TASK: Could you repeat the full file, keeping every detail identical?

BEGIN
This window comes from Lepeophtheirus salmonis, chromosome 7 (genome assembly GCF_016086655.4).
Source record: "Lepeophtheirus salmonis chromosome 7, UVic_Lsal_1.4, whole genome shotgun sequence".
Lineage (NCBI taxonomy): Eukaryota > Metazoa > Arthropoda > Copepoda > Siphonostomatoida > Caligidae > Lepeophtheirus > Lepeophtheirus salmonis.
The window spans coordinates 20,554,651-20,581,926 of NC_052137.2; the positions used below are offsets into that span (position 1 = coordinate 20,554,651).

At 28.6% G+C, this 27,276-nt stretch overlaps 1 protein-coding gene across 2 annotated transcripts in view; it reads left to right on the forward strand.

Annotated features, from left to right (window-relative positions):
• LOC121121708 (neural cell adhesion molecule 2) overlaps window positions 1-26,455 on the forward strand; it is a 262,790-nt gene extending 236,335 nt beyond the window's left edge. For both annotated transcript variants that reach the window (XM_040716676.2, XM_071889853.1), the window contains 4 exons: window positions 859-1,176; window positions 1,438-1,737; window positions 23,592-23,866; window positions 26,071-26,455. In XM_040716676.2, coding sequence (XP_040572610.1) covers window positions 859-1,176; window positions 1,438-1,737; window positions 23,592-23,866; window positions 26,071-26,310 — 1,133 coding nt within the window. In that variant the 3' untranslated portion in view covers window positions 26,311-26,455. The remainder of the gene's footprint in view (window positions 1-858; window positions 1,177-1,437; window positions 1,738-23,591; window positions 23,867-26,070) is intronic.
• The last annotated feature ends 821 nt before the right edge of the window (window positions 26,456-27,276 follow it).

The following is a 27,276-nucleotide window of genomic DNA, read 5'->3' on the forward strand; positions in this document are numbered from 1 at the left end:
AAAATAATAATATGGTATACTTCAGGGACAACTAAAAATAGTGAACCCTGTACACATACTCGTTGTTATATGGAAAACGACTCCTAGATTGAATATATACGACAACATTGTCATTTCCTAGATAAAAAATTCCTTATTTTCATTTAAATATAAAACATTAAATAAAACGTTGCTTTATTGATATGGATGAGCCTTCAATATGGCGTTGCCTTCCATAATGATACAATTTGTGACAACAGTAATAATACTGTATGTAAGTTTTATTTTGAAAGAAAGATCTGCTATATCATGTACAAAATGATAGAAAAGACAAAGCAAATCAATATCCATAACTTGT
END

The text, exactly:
This window comes from Lepeophtheirus salmonis, chromosome 7 (genome assembly GCF_016086655.4).
Source record: "Lepeophtheirus salmonis chromosome 7, UVic_Lsal_1.4, whole genome shotgun sequence".
Lineage (NCBI taxonomy): Eukaryota > Metazoa > Arthropoda > Copepoda > Siphonostomatoida > Caligidae > Lepeophtheirus > Lepeophtheirus salmonis.
The window spans coordinates 20,554,651-20,581,926 of NC_052137.2; the positions used below are offsets into that span (position 1 = coordinate 20,554,651).

At 28.6% G+C, this 27,276-nt stretch overlaps 1 protein-coding gene across 2 annotated transcripts in view; it reads left to right on the forward strand.

Annotated features, from left to right (window-relative positions):
• LOC121121708 (neural cell adhesion molecule 2) overlaps window positions 1-26,455 on the forward strand; it is a 262,790-nt gene extending 236,335 nt beyond the window's left edge. For both annotated transcript variants that reach the window (XM_040716676.2, XM_071889853.1), the window contains 4 exons: window positions 859-1,176; window positions 1,438-1,737; window positions 23,592-23,866; window positions 26,071-26,455. In XM_040716676.2, coding sequence (XP_040572610.1) covers window positions 859-1,176; window positions 1,438-1,737; window positions 23,592-23,866; window positions 26,071-26,310 — 1,133 coding nt within the window. In that variant the 3' untranslated portion in view covers window positions 26,311-26,455. The remainder of the gene's footprint in view (window positions 1-858; window positions 1,177-1,437; window positions 1,738-23,591; window positions 23,867-26,070) is intronic.
• The last annotated feature ends 821 nt before the right edge of the window (window positions 26,456-27,276 follow it).

The following is a 27,276-nucleotide window of genomic DNA, read 5'->3' on the forward strand; positions in this document are numbered from 1 at the left end:
AAAATAATAATATGGTATACTTCAGGGACAACTAAAAATAGTGAACCCTGTACACATACTCGTTGTTATATGGAAAACGACTCCTAGATTGAATATATACGACAACATTGTCATTTCCTAGATAAAAAATTCCTTATTTTCATTTAAATATAAAACATTAAATAAAACGTTGCTTTATTGATATGGATGAGCCTTCAATATGGCGTTGCCTTCCATAATGATACAATTTGTGACAACAGTAATAATACTGTATGTAAGTTTTATTTTGAAAGAAAGATCTGCTATATCATGTACAAAATGATAGAAAAGACAAAGCAAATCAATATCCATAACTTGT